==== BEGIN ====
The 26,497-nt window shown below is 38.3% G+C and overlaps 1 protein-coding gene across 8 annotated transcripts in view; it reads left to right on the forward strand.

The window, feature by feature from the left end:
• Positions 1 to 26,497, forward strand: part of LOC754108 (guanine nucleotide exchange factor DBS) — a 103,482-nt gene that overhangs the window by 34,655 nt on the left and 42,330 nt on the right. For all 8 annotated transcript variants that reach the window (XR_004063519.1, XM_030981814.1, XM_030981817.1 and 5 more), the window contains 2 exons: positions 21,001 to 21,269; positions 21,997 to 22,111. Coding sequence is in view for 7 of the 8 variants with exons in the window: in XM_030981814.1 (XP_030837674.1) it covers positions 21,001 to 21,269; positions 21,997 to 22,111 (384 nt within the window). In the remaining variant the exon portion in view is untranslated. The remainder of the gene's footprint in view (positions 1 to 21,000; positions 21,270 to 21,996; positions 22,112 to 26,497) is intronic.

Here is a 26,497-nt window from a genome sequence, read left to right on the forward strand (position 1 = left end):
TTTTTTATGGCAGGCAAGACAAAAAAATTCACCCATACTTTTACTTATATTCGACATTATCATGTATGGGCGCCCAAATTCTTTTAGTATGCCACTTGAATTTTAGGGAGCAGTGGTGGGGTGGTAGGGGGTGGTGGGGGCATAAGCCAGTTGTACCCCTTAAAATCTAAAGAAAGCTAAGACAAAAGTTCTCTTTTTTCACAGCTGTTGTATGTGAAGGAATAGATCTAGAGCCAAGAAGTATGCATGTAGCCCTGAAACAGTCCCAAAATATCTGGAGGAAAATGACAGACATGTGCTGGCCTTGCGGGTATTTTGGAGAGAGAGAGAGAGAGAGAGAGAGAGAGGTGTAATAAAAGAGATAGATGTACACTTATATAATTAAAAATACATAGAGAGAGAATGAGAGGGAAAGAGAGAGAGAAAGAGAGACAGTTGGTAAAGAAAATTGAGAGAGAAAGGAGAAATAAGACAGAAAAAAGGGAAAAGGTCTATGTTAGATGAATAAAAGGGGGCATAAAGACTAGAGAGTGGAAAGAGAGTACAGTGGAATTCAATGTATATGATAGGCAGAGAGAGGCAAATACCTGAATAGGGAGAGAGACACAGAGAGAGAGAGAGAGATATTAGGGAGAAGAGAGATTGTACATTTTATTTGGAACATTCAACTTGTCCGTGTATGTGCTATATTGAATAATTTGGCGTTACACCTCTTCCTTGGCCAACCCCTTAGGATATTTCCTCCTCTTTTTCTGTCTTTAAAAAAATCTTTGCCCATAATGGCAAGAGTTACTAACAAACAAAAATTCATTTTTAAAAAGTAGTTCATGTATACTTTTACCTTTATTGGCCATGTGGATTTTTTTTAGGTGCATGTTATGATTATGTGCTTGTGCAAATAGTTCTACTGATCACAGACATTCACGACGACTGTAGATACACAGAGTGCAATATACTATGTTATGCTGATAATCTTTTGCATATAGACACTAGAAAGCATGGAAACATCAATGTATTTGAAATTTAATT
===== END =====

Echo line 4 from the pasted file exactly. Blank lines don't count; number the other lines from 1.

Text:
Here is a 26,497-nt window from a genome sequence, read left to right on the forward strand (position 1 = left end):